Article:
To depend on just one technology for urban mobility would be to deny human nature itself. Each of us has a unique set of abilities, weaknesses and desires. Each of us is compelled and thrilled by a unique set of sensations. Every trip demands a unique solution.
Britton likes to begin his journeys around Paris with a stroll down the glorious formal parterre of the nearby Luxembourg Gardens, where he can feel the bone-coloured gravel crunching under his brown Rockports and cast his gaze on the patch of grass where he secretly buried his late mother’s ashes a decade ago. His neighbour prefers just to hop in a car and go. Another prefers to dash straight to the Metro. Another carries an iron bicycle down to the street, but walks it for a block before mounting it.
Each need, each journey, each aspiration, distinct. This, says Britton, illustrates the essential condition of society and of cities. We are all much more unique in our preferences than planners acknowledge.
‘You may think that French people are very different from Americans. But if you look at statistics of their choices and preferences, you see that French people are more different from each other than they are from Americans:
The word for this condition, he proposes, is heteroscedasticity. It suggests that the bigger the size of any group, the harder it is to predict the variation in its characteristics or to find one solution to a problem involving huge numbers of independent variables and actors.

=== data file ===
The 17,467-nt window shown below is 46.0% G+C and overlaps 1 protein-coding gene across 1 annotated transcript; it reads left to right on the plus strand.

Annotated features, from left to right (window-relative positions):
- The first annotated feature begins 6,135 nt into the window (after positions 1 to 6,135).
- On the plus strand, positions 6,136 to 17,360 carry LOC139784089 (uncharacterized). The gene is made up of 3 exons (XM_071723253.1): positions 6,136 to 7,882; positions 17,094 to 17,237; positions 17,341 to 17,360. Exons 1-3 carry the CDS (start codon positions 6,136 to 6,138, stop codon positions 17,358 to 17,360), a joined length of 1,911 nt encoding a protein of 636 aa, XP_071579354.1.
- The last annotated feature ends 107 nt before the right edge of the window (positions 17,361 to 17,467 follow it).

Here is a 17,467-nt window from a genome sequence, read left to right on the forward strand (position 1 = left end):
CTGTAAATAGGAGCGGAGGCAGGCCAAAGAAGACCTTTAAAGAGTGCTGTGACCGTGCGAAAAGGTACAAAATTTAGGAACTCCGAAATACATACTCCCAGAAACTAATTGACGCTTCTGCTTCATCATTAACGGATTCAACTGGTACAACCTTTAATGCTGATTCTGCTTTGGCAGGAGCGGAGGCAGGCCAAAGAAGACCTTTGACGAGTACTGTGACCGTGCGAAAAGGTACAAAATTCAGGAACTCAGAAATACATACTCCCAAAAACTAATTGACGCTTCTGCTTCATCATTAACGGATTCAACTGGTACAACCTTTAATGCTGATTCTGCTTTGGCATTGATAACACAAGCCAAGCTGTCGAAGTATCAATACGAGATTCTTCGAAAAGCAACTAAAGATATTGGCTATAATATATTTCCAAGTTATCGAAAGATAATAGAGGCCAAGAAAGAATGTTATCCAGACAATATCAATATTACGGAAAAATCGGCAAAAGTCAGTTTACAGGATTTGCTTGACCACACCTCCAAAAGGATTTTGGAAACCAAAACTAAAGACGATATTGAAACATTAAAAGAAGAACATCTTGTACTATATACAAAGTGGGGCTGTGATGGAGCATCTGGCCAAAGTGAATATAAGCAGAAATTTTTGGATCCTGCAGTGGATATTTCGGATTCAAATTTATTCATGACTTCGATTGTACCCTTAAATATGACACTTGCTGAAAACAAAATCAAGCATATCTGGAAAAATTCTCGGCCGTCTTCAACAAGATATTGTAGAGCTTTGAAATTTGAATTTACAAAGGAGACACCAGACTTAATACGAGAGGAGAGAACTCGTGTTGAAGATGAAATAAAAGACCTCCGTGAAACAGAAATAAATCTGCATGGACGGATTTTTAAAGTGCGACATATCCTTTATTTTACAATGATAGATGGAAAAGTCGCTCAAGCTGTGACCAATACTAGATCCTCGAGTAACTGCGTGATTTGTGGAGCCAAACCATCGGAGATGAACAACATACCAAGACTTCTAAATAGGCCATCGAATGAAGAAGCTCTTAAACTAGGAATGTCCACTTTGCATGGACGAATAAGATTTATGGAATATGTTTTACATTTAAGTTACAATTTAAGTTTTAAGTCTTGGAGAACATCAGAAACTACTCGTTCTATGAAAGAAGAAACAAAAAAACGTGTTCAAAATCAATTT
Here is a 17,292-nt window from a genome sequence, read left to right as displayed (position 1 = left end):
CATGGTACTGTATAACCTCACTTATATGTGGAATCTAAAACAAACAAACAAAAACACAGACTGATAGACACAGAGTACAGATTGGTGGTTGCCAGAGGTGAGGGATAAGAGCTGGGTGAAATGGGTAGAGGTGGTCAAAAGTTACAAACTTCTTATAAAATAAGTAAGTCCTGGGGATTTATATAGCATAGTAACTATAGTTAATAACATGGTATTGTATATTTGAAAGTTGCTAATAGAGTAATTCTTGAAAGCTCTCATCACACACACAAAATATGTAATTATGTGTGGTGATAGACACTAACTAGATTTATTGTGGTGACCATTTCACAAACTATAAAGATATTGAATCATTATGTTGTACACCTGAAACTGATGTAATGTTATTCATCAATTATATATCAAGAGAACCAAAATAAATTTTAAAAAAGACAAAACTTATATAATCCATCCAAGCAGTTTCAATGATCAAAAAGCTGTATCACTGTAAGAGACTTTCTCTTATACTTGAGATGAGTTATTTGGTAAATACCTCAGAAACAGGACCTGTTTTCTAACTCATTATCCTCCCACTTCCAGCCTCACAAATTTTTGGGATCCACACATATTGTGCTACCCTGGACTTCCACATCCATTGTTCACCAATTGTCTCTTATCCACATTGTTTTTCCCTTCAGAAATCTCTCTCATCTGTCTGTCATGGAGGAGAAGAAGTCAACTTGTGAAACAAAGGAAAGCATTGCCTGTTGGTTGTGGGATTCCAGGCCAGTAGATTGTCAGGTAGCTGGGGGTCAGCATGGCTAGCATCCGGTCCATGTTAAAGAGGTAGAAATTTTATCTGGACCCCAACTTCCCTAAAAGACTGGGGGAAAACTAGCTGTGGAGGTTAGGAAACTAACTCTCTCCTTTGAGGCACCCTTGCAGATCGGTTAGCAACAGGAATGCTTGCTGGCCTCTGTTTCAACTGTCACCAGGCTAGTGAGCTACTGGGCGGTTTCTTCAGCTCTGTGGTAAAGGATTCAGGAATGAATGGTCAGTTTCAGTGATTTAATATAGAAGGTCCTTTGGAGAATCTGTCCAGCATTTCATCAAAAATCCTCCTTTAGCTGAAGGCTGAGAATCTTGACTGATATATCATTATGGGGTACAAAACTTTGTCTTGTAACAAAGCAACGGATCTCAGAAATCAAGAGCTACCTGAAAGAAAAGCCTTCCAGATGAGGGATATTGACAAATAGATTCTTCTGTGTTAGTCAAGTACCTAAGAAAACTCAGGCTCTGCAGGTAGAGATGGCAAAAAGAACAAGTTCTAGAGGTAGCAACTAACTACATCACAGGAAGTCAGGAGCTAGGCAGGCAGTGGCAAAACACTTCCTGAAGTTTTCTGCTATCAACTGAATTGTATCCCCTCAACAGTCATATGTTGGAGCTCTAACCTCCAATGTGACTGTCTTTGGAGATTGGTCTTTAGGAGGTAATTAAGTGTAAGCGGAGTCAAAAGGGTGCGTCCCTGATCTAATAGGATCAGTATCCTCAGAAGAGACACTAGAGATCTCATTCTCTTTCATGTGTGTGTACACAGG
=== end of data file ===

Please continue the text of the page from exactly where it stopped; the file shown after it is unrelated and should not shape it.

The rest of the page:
‘What heteroscedasticity tells us is that everything in cities is going to be a little bit complicated, a bit chaotic,’ said Britton. `So the first thing you have to do is say, “Okay, I gotta be able to deal with chaos. There is no single answer to any problem in the city. The solution comes from a multiplicity of answers.”‘
It helps to compare cities and their transportation systems to forests. Rich, diverse ecosystems are always healthier and more resilient than monocultures. Just as a mixed forest can better survive a beetle infestation than a tree farm consisting of one variety of pine, a city that enables endless combinations of mobility will be much more resilient than a city that organizes itself around just one way of moving.
It will adjust more easily to shifts in economics, human taste and energy supply. It will fill in the blanks that master planners cannot see within the tangle of the complex urban system. It will make the most of technologies that can solve the problems particular to cities: tight spaces, congested streets and, most of all, people with wildly varying preferences.